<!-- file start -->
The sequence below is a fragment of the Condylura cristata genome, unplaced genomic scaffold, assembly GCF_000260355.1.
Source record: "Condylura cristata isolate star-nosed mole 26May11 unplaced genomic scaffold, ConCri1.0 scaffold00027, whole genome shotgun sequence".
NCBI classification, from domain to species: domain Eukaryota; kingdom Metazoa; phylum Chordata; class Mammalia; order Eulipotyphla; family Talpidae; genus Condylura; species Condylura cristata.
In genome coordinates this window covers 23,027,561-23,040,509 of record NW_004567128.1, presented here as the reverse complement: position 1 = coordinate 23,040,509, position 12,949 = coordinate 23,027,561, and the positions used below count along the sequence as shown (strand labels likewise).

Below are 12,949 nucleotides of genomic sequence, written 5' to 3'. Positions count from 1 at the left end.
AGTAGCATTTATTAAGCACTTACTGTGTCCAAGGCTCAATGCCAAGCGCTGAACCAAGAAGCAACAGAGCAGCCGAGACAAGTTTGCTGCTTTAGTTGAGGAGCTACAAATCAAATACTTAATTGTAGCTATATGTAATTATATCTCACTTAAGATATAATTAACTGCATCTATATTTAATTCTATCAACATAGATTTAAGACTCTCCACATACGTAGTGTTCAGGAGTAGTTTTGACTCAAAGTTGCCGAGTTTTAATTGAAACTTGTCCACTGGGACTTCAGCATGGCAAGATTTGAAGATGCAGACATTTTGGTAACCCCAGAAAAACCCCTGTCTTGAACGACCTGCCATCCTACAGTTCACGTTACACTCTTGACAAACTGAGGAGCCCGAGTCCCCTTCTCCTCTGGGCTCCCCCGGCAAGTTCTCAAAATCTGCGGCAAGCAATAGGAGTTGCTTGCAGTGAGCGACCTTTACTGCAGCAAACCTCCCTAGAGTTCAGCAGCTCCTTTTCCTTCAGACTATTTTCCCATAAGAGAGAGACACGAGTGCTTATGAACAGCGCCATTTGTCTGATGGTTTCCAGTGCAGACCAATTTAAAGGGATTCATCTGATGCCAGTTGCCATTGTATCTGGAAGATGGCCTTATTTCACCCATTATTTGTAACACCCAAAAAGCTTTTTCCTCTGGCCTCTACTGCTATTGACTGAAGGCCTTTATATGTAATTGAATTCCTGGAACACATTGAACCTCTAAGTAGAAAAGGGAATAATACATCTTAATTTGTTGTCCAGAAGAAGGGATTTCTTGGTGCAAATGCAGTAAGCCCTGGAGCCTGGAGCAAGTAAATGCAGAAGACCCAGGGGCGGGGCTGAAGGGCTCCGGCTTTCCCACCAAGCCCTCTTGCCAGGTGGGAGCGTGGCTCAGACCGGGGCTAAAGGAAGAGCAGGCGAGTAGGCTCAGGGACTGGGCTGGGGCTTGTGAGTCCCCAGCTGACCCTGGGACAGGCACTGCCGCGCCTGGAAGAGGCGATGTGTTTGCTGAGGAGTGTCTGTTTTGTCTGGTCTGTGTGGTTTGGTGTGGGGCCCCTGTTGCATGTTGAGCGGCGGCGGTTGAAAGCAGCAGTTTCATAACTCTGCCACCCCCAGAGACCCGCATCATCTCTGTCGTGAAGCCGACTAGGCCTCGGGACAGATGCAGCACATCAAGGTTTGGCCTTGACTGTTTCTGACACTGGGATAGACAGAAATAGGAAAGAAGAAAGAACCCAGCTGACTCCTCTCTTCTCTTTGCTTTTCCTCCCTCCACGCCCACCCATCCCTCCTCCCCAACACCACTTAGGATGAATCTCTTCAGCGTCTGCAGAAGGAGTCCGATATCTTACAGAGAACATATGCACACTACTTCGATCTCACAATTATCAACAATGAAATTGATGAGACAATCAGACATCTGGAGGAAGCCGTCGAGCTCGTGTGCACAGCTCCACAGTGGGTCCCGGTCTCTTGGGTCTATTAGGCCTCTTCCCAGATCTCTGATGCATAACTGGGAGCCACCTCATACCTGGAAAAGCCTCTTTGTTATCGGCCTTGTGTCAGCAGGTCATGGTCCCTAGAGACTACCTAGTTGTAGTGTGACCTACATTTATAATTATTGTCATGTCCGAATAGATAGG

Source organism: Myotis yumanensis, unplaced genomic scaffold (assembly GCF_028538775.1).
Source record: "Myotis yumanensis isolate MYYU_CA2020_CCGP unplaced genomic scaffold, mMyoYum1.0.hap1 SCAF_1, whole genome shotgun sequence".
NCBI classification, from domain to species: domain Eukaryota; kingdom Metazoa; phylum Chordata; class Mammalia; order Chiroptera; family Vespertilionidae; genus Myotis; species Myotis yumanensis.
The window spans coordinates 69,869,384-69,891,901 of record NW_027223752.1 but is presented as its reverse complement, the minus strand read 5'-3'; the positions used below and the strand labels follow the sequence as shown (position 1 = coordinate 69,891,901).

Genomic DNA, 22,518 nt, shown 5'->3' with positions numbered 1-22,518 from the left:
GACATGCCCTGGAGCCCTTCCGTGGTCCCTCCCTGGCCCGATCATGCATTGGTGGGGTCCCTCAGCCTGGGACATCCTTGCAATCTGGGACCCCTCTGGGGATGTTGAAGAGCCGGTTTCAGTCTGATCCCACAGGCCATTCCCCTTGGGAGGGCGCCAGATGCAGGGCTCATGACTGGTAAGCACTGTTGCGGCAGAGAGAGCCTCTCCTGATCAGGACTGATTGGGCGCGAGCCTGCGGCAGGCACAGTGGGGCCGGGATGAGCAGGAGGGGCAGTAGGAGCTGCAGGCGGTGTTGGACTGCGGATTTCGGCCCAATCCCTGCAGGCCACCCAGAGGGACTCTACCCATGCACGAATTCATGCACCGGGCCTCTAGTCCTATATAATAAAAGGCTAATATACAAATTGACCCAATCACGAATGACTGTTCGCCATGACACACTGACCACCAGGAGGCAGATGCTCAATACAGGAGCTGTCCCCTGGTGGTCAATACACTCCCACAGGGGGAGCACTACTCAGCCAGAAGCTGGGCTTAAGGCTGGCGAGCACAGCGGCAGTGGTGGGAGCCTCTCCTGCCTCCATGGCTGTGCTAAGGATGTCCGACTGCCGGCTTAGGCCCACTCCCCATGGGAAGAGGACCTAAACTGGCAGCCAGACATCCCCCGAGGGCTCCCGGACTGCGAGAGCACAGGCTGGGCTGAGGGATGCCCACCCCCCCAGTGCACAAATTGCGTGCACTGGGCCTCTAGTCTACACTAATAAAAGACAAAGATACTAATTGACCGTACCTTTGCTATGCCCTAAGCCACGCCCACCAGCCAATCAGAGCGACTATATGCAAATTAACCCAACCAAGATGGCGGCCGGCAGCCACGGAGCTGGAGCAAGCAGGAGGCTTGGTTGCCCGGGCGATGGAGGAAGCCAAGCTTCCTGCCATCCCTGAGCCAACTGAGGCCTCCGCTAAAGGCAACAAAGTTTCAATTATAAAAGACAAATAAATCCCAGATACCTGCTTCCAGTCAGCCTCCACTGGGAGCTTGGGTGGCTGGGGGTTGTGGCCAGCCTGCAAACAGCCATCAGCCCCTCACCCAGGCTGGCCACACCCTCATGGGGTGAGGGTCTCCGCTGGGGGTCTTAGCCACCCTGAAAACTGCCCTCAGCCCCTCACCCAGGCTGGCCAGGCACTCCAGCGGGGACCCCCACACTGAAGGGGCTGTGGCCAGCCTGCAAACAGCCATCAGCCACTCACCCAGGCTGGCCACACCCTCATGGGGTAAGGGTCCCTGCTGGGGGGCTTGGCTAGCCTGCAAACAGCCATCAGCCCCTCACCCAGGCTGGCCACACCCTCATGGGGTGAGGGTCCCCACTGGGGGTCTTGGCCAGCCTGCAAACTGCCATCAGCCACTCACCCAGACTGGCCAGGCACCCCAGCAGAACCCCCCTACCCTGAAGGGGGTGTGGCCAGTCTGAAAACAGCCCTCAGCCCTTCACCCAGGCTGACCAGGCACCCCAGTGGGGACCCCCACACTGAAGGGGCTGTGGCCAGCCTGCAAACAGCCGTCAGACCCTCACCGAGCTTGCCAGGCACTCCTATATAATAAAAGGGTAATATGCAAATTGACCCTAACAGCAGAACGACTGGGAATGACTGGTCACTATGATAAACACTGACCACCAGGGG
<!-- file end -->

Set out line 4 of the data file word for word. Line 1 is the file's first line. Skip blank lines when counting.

In genome coordinates this window covers 23,027,561-23,040,509 of record NW_004567128.1, presented here as the reverse complement: position 1 = coordinate 23,040,509, position 12,949 = coordinate 23,027,561, and the positions used below count along the sequence as shown (strand labels likewise).